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New beginner and OUT of shape!

FAQ and threads for those just starting to hike the Colorado 14ers.
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New beginner and OUT of shape!

Postby tlt » Sun Jul 01, 2007 10:40 am

It's time. A couple years ago, when I was in really good shape I use to hike the foothills every weekend but, a bout with depression (due to more going wrong in my life than right) had me gaining 70lbs putting me extremely out of shape.

Well, it's time to get over this crap! Some things are starting to turn around and it's time to move forward and get back to me. I want to start hiking again but, I am concerned with my current health condition. While my overall health seems to be fine, I do get tired easier with all this dagon extra weight.

While the foothills would be the ideal place to start again, I would LOVE to climb one of the 14'ers. It's an accomplishment I need to help motivate me to continue moving forward.

I've read on here people asking about good ones to start but, they've also all stated that they are in very good shape. Where do I begin??? Which one would someone recommend for a beginner with a handicap per say?

Thank you!

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Postby Maudie » Sun Jul 01, 2007 10:56 am

I understand your dilemma. After having children, its been at least a decade since I last felt comfortable with the whole "weight" issue. That said, my suggestion, as long as you have the mental fortitude, is go for it as you see fit. Ease into hiking with an ultimate goal of a 14er by the end of the year, or something like that.

Although I am no spring chicken, I have many of the fourteeners under my belt, none of which I accomplished when I was "thin." Just take it slow, breathe, and listen to your body. The thrill of finally reaching the last summit ridge is a sensation unlike any other. You will have to push yourself a bit, at least I do, but the reward . . .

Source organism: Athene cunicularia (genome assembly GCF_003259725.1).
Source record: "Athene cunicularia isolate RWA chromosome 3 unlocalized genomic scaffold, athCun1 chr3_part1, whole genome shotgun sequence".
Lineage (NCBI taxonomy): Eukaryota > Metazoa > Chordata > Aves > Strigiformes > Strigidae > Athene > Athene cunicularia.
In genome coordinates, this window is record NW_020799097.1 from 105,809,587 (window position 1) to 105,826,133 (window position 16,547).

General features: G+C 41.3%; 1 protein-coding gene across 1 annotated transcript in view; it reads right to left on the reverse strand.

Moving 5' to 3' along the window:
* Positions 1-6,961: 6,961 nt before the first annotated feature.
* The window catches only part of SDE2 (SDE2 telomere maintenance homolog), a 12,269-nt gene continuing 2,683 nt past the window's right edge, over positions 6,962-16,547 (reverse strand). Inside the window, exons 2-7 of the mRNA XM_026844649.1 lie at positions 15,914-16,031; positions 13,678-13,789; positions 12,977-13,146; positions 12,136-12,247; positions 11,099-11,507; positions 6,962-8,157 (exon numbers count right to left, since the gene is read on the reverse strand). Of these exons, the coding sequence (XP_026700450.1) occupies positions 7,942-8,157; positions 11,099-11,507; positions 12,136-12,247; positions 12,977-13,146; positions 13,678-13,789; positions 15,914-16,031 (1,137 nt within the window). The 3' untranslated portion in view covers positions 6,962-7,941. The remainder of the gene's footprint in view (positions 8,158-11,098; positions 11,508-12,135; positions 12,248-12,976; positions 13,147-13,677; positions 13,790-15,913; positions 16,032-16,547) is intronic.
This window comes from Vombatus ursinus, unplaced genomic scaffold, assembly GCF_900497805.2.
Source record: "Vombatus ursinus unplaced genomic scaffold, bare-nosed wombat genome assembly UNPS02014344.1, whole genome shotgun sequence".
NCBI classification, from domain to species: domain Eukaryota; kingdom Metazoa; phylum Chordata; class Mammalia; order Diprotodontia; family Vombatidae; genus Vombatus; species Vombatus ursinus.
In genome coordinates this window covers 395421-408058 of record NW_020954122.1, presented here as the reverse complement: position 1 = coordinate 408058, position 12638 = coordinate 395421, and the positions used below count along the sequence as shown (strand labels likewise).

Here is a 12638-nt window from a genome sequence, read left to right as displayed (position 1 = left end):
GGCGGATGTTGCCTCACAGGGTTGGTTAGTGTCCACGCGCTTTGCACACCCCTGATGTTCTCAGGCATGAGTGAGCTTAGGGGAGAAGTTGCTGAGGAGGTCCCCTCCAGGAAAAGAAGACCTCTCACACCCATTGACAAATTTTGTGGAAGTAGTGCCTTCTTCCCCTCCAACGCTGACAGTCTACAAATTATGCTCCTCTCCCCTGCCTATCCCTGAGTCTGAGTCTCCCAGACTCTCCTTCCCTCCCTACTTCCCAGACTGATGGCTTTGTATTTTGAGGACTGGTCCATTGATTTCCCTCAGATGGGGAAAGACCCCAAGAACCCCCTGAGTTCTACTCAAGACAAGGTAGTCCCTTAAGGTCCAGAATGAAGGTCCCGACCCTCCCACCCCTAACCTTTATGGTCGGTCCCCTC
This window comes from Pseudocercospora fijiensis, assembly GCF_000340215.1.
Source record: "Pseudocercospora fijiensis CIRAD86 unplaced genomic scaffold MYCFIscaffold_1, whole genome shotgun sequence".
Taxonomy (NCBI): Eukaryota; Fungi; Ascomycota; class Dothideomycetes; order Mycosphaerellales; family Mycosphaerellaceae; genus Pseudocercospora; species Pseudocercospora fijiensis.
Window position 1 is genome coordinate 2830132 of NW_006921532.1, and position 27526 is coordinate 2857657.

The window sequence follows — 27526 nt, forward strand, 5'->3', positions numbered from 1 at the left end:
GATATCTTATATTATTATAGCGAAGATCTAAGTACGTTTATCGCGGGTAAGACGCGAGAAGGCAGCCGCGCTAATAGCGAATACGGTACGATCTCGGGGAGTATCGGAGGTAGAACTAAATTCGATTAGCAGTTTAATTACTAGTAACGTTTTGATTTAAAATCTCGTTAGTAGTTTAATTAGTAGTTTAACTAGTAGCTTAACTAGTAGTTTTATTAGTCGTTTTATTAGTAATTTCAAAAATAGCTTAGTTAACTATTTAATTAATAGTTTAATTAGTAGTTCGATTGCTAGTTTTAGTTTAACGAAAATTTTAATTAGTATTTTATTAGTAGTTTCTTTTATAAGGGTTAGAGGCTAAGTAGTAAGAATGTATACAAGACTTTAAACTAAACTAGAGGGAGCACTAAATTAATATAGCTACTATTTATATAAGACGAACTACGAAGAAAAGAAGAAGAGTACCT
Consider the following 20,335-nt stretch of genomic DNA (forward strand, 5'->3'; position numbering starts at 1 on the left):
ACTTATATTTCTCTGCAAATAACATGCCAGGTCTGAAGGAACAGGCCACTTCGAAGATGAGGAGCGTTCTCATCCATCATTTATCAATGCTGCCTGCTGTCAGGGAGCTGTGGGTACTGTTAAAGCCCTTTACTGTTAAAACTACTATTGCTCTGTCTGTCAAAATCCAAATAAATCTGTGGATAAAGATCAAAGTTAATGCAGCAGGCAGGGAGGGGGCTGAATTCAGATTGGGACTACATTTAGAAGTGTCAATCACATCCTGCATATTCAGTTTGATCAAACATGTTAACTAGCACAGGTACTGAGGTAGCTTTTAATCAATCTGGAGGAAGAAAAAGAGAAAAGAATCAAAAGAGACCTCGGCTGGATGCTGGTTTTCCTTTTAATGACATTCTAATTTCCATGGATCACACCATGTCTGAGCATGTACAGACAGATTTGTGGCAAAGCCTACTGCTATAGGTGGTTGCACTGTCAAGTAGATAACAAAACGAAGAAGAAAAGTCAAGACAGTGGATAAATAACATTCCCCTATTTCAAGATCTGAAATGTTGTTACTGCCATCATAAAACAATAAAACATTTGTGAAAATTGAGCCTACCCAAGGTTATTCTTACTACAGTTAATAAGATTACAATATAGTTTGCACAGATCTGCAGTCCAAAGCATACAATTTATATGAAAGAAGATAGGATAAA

Also, I always budget a mile an hour for my own pace, including the downhill, to ensure I get off the mountain by noon.

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Great suggestion!

Postby tlt » Sun Jul 01, 2007 10:59 am

Thank you for your reply. I had just finished reading and looking at pictures of Grey when I decided to delete my post but, you already answered so quickly!

I think your suggestions are RIGHT ON! I should definitely work on building my endurance back up and losing a few pounds, even if at a slow pace, before I start on even the easiest 14'er!!

Just the pictures of Grey took my breath away, I could only imagine what would happen once I walked the first mile!

Thank you VERY much for the links and suggestions!

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Postby Papillon » Sun Jul 01, 2007 11:10 am

Jared Workman wrote:If I were you I'd go do Green Mountain, then try Twin Sisters in RMNP http://www.thespiritoftherockies.net/sp ... sters.html

Then Flattop in RMNP http://www.thespiritoftherockies.net/sp ... pHike.html

Then Greys. I bet if you get out once a weekend you'll be amazed by the end of the summer. Try http://www.summitpost.com for trail details. Don't focus just on the 14ers, work up to that altitude safely, there are endless beautiful peaks out there.